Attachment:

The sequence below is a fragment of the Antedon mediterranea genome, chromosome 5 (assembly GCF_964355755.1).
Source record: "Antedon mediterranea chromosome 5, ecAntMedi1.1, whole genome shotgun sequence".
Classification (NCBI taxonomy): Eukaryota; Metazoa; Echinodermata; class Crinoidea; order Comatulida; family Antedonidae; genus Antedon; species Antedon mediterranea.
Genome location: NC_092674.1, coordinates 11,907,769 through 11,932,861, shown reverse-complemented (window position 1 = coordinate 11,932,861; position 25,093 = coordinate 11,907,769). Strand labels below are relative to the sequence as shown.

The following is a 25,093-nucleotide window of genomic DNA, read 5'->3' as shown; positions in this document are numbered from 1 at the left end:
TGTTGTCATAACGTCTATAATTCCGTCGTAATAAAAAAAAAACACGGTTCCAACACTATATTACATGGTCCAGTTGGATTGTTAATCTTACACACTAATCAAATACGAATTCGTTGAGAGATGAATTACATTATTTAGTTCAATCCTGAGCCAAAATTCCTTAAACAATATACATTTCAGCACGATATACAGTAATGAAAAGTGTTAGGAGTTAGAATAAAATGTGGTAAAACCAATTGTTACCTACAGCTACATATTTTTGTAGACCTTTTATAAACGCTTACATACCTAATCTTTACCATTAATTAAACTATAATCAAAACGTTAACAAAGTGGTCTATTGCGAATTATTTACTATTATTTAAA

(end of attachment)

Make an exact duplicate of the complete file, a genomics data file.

The sequence below is a fragment of the Antedon mediterranea genome, chromosome 5 (assembly GCF_964355755.1).
Source record: "Antedon mediterranea chromosome 5, ecAntMedi1.1, whole genome shotgun sequence".
Classification (NCBI taxonomy): Eukaryota; Metazoa; Echinodermata; class Crinoidea; order Comatulida; family Antedonidae; genus Antedon; species Antedon mediterranea.
Genome location: NC_092674.1, coordinates 11,907,769 through 11,932,861, shown reverse-complemented (window position 1 = coordinate 11,932,861; position 25,093 = coordinate 11,907,769). Strand labels below are relative to the sequence as shown.

The following is a 25,093-nucleotide window of genomic DNA, read 5'->3' as shown; positions in this document are numbered from 1 at the left end:
TGTTGTCATAACGTCTATAATTCCGTCGTAATAAAAAAAAAACACGGTTCCAACACTATATTACATGGTCCAGTTGGATTGTTAATCTTACACACTAATCAAATACGAATTCGTTGAGAGATGAATTACATTATTTAGTTCAATCCTGAGCCAAAATTCCTTAAACAATATACATTTCAGCACGATATACAGTAATGAAAAGTGTTAGGAGTTAGAATAAAATGTGGTAAAACCAATTGTTACCTACAGCTACATATTTTTGTAGACCTTTTATAAACGCTTACATACCTAATCTTTACCATTAATTAAACTATAATCAAAACGTTAACAAAGTGGTCTATTGCGAATTATTTACTATTATTTAAA